Back in September, Heather Yaxley launched a fascinating and heated debate on the role of PR under the fairly tame title “A radical view of PR“. One thread of the debate centred on whether the PR professional should be representing external views to management or simply representing the organization’s position.
I would like to revisit the topic by introducing research from two other fields: visual perception and evolutionary biology.
Many of you have probably seen the video of white-clad and black-clad people playing basketball. When audiences are asked to focus on the white-shirted players, a very large proportion of people completely fail to see to a gorilla that walks very prominently into the scene for several seconds. This phenomenon is called “inattentional blindness” and seems to be related to another phenomenon called “change blindness”. In both cases, researchers have noted a striking failure to report an object or event that should be quite visible, if the subjet’s attention is diverted. Such discoveries have caused researchers to totally revise their ideas about how our vision works and help us understand how prestidigitation works, why eye witnesses so often tell differing tales, and how an entire financial system can fail to acknowledge blindingly obvious home truths.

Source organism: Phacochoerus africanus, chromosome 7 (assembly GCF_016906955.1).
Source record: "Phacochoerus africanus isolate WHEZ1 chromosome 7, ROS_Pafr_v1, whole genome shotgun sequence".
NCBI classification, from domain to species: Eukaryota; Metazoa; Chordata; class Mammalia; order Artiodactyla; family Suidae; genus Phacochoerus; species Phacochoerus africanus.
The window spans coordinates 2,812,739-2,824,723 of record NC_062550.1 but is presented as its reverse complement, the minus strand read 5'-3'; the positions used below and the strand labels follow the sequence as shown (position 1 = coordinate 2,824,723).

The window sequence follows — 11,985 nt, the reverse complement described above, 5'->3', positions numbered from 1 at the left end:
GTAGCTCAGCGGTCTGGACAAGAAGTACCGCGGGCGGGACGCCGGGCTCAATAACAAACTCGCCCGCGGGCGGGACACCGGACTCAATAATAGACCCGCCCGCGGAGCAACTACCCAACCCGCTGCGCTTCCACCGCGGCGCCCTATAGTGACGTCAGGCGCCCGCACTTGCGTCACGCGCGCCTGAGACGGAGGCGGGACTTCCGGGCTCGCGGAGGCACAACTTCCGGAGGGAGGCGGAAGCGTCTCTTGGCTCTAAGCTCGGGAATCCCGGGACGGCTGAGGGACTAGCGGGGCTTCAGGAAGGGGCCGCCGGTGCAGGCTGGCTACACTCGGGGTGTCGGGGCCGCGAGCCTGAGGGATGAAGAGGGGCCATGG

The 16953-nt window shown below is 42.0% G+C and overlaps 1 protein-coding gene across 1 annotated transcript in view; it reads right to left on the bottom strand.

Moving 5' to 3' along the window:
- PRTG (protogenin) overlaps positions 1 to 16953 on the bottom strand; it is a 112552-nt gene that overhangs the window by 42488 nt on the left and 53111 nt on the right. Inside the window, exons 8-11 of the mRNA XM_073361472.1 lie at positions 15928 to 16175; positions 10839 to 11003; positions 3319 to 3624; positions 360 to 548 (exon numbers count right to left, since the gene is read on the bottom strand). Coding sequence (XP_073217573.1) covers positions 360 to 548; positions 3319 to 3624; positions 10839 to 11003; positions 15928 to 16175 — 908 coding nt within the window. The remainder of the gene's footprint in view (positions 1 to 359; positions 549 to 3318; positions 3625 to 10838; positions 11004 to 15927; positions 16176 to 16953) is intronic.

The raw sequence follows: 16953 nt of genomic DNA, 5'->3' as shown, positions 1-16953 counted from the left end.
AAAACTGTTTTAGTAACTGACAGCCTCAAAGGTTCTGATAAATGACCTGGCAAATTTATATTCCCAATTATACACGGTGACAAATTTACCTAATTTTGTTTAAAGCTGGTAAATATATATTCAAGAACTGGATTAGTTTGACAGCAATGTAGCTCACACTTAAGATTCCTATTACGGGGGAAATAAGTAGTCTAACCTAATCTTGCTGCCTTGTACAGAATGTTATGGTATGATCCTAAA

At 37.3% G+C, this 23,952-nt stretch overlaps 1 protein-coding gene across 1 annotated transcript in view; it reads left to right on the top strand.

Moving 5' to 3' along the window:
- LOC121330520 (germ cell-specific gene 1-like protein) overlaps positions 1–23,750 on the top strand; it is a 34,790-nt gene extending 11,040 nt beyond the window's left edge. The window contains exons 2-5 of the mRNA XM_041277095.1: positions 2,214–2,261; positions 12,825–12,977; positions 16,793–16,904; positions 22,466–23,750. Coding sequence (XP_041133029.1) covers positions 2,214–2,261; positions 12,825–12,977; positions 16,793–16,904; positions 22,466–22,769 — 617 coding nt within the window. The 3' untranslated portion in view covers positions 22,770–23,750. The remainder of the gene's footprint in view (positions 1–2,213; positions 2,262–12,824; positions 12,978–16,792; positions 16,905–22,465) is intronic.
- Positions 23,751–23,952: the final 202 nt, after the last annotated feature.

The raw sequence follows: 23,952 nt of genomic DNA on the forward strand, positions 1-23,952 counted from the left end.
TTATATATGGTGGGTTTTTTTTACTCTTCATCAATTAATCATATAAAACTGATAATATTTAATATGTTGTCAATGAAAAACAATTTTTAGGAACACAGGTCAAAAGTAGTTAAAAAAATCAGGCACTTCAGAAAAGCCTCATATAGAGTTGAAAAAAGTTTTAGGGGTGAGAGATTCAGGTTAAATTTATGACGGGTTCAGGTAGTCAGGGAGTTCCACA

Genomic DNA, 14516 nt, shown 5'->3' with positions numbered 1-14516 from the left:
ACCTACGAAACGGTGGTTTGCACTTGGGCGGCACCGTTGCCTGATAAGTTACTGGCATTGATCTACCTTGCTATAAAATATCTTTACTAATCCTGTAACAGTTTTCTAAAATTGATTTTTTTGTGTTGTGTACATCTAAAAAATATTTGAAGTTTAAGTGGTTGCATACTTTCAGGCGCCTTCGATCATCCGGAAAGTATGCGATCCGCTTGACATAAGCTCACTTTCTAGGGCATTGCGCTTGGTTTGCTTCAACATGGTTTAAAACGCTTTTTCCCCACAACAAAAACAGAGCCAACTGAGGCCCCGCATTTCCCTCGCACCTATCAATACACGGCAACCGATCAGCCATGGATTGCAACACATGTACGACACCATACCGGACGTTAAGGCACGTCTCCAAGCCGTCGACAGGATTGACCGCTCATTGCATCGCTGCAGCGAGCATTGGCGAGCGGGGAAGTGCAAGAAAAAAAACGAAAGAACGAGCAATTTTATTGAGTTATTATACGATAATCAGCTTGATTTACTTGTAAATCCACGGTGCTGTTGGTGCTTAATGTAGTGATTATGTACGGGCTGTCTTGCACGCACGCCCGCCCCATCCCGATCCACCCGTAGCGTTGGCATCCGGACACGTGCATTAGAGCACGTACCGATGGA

The second point that I would like to raise is the definition of altruism. Our social definition implies doing something for others with no apparent gain for the doer. However, scientists have recently shown that altruism in fact makes us feel good. Brain scans show that the pleasure centres are more active during an act of altruism than they would be otherwise. This is probably because of something biologists already knew: apparent altruism in nature is just another survival tactic. In some cases, biological altruism helps increase the ability of the organism to pass on its own genes. In other cases, the benefit accrues to the community or species. But there is still a payback.
Combining these two things and applying them to the world of PR, I would argue that this is what stakeholder relations is all about: perpetuating the organization’s chances of survival by using stakeholder perspectives to help overcome inattentional blindness. If management is staring at the white shirts, a stakeholder looking at the black ones might hep them see the gorilla before it’s too late.